supplied all of the power distribution equipment, controls and motor equipment related to the upgrade, including switch gear (to support existing standby generators) and SCADA equipment, all housed in a prefabricated building.

The building houses low-harmonic variable-frequency drives that accelerate or decelerate pump motors to match the influent rate. Regardless of the rainfall event or its severity, the pumps will speed up or slow down to match the influent rate to remove the CSOs in an energy-efficient manner.

The building is a complete prefabricated solution and incorporates energy-efficient R-30 insulation to retain heat during the winter and air conditioning during the summer. It measures 36 ft in length, 12 ft in width and approximately 11 ft in height.

The pump station is integrated into the city’s master SCADA system to provide notification in the event of any alarm condition and archive important historical operational data. This is critical for a system with such important responsibility. Metropolitan has supplied and supported the city’s SCADA system for many years.


Interior of the control building.

Interior of the control building.

Necessary Upgrade

The city’s need for an extensive upgrade of this pump station can be attributed to a number of factors, including corroded power distribution equipment due to hazardous sewer gases accumulating in the 1930s building, and pumping equipment last updated in the 1980s.

The existing configuration had suffered a great deal due to the presence of hydrogen sulfide (H2S), which had significantly attacked the copper within the existing power distribution equipment. The original building needed to be demolished and its removal improved the aesthetics as well as upgraded the ventilation. Throughout the entire project, design concepts were developed to take the necessary precautions to prevent H2S from migrating into the new prefabricated control building.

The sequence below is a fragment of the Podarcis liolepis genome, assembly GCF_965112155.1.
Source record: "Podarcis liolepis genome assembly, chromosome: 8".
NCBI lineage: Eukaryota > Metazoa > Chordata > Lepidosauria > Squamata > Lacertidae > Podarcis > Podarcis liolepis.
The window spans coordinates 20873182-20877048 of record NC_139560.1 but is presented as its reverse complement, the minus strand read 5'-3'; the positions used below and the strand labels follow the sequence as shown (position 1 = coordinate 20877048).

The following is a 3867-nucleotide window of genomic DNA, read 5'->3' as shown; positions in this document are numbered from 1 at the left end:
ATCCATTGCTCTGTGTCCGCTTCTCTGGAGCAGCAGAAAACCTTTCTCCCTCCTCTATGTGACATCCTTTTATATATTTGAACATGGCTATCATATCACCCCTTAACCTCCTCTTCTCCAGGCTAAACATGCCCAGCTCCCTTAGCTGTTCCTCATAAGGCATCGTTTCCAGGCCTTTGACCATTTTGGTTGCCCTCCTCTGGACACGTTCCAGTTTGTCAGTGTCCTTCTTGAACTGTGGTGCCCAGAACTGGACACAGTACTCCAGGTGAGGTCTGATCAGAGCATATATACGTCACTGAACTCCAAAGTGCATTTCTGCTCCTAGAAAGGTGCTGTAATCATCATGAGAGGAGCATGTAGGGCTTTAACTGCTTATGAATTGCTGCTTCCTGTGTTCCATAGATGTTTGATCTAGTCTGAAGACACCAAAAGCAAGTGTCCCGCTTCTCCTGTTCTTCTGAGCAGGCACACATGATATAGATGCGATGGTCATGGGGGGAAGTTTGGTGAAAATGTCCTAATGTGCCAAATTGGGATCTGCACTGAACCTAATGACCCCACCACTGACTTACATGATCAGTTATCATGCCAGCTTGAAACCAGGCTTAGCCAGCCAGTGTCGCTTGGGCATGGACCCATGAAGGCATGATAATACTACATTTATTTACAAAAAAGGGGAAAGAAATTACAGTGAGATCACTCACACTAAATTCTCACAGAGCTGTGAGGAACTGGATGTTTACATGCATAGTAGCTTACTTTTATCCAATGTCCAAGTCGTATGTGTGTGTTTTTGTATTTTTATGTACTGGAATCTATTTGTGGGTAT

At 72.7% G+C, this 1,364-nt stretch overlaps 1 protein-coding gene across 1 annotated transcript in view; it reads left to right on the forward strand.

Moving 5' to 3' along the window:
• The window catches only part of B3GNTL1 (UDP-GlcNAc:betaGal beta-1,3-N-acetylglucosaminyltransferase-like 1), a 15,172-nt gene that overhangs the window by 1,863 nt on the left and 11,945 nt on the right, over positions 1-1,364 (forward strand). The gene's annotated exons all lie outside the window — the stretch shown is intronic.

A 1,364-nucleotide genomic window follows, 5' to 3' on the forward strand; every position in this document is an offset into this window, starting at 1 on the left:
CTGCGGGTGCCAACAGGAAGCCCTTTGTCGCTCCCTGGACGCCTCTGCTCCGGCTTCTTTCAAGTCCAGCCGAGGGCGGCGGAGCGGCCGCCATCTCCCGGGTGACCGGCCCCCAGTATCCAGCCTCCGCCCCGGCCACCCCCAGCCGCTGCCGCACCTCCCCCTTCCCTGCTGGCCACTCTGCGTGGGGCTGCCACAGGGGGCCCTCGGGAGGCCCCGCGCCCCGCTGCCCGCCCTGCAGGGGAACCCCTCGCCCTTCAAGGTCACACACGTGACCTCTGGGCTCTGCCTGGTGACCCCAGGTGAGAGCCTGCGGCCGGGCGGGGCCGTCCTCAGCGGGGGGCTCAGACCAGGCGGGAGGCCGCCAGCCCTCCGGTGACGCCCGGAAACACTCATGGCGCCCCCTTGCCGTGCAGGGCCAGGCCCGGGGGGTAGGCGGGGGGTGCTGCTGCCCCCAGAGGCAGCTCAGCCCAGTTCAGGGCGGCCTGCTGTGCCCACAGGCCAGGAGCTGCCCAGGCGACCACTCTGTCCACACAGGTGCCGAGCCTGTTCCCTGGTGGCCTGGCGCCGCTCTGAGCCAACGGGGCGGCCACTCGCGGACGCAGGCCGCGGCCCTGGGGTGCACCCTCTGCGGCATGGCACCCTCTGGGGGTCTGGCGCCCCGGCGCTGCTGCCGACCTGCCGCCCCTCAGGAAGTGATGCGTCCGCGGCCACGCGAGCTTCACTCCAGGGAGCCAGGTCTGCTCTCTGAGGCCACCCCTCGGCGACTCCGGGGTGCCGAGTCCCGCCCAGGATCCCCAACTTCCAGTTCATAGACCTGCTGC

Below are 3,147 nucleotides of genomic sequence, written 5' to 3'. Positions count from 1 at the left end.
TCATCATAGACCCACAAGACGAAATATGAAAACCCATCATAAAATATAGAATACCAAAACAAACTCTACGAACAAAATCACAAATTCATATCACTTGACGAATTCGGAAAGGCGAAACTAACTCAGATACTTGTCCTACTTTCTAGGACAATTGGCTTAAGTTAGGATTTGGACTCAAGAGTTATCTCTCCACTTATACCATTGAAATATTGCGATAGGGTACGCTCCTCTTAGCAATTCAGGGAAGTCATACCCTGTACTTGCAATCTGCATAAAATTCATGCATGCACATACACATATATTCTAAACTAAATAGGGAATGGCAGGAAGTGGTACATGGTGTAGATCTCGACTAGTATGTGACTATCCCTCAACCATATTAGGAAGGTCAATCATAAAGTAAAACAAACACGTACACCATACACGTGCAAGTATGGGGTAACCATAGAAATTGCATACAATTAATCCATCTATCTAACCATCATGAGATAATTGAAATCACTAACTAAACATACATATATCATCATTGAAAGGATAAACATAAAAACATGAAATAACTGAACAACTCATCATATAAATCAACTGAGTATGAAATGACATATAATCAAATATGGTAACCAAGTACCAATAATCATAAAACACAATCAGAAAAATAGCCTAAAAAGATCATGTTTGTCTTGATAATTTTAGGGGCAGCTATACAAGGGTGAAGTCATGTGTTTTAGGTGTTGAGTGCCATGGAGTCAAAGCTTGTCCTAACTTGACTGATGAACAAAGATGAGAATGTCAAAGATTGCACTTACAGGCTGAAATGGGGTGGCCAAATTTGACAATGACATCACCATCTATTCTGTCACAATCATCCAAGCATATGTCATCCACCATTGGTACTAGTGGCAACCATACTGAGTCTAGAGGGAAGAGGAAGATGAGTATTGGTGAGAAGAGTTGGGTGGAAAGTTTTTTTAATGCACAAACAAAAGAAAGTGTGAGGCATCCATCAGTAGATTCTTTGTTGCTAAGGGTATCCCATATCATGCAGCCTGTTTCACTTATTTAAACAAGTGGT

Due to the pump station’s vital nature to the surrounding municipalities, accommodations were arranged to accelerate the installation process.

Rather than demolish the existing building and construct a new structure on site, Metropolitan was instructed to prefabricate the new building at its facility in a controlled environment. Once the new building was complete and set in its place, the existing building was demolished. Bypass pumping was required during the installation process because the station’s dependable operation is so critical.

View of the completed station.

View of the completed station.

Following delivery of the building, the project contractor, John Burns Construction of Orland Park, Ill., added a gabled roof and an aesthetic finish to the structure to match other Calumet City municipal buildings.

All operators responsible for maintaining the system also received comprehensive training from Metropolitan.